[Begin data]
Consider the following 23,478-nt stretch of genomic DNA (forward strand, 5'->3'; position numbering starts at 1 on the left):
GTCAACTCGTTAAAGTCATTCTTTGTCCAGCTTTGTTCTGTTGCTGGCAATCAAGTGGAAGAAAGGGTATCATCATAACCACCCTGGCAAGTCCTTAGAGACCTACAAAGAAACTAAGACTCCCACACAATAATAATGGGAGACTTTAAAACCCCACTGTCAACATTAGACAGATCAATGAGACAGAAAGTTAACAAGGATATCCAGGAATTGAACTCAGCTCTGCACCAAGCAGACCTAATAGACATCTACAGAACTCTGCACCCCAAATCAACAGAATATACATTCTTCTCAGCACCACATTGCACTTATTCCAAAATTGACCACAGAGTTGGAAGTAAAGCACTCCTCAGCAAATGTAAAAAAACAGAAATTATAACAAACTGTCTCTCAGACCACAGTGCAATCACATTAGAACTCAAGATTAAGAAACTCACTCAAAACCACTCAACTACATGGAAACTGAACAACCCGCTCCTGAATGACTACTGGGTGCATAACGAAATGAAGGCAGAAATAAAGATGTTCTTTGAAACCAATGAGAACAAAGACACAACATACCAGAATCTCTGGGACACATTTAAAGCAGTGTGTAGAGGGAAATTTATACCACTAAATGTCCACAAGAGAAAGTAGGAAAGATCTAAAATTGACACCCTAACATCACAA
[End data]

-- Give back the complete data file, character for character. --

Consider the following 23,478-nt stretch of genomic DNA (forward strand, 5'->3'; position numbering starts at 1 on the left):
GTCAACTCGTTAAAGTCATTCTTTGTCCAGCTTTGTTCTGTTGCTGGCAATCAAGTGGAAGAAAGGGTATCATCATAACCACCCTGGCAAGTCCTTAGAGACCTACAAAGAAACTAAGACTCCCACACAATAATAATGGGAGACTTTAAAACCCCACTGTCAACATTAGACAGATCAATGAGACAGAAAGTTAACAAGGATATCCAGGAATTGAACTCAGCTCTGCACCAAGCAGACCTAATAGACATCTACAGAACTCTGCACCCCAAATCAACAGAATATACATTCTTCTCAGCACCACATTGCACTTATTCCAAAATTGACCACAGAGTTGGAAGTAAAGCACTCCTCAGCAAATGTAAAAAAACAGAAATTATAACAAACTGTCTCTCAGACCACAGTGCAATCACATTAGAACTCAAGATTAAGAAACTCACTCAAAACCACTCAACTACATGGAAACTGAACAACCCGCTCCTGAATGACTACTGGGTGCATAACGAAATGAAGGCAGAAATAAAGATGTTCTTTGAAACCAATGAGAACAAAGACACAACATACCAGAATCTCTGGGACACATTTAAAGCAGTGTGTAGAGGGAAATTTATACCACTAAATGTCCACAAGAGAAAGTAGGAAAGATCTAAAATTGACACCCTAACATCACAA